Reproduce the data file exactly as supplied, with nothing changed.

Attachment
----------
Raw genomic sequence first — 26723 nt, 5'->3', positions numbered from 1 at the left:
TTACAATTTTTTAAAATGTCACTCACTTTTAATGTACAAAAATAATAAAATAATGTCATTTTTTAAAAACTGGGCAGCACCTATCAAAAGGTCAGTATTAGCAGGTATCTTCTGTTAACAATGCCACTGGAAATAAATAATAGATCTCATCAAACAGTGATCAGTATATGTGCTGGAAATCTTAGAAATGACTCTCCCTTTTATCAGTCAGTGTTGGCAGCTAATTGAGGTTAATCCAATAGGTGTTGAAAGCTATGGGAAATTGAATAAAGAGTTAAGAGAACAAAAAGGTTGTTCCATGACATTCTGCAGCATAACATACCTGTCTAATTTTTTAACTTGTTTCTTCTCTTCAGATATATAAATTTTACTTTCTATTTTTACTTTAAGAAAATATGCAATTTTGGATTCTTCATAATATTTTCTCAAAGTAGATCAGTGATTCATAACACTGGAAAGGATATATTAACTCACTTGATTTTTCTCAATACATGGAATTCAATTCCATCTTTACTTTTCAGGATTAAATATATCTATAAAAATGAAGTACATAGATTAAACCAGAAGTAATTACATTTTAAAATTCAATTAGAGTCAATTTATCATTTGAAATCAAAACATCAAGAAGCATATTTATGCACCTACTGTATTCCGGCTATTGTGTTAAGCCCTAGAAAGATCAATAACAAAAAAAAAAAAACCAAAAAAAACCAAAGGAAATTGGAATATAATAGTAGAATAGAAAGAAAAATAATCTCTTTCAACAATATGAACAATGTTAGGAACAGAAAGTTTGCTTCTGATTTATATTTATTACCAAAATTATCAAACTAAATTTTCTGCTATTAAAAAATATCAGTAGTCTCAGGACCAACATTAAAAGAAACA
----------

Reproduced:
Raw genomic sequence first — 26723 nt, 5'->3', positions numbered from 1 at the left:
TTACAATTTTTTAAAATGTCACTCACTTTTAATGTACAAAAATAATAAAATAATGTCATTTTTTAAAAACTGGGCAGCACCTATCAAAAGGTCAGTATTAGCAGGTATCTTCTGTTAACAATGCCACTGGAAATAAATAATAGATCTCATCAAACAGTGATCAGTATATGTGCTGGAAATCTTAGAAATGACTCTCCCTTTTATCAGTCAGTGTTGGCAGCTAATTGAGGTTAATCCAATAGGTGTTGAAAGCTATGGGAAATTGAATAAAGAGTTAAGAGAACAAAAAGGTTGTTCCATGACATTCTGCAGCATAACATACCTGTCTAATTTTTTAACTTGTTTCTTCTCTTCAGATATATAAATTTTACTTTCTATTTTTACTTTAAGAAAATATGCAATTTTGGATTCTTCATAATATTTTCTCAAAGTAGATCAGTGATTCATAACACTGGAAAGGATATATTAACTCACTTGATTTTTCTCAATACATGGAATTCAATTCCATCTTTACTTTTCAGGATTAAATATATCTATAAAAATGAAGTACATAGATTAAACCAGAAGTAATTACATTTTAAAATTCAATTAGAGTCAATTTATCATTTGAAATCAAAACATCAAGAAGCATATTTATGCACCTACTGTATTCCGGCTATTGTGTTAAGCCCTAGAAAGATCAATAACAAAAAAAAAAAAACCAAAAAAAACCAAAGGAAATTGGAATATAATAGTAGAATAGAAAGAAAAATAATCTCTTTCAACAATATGAACAATGTTAGGAACAGAAAGTTTGCTTCTGATTTATATTTATTACCAAAATTATCAAACTAAATTTTCTGCTATTAAAAAATATCAGTAGTCTCAGGACCAACATTAAAAGAAACA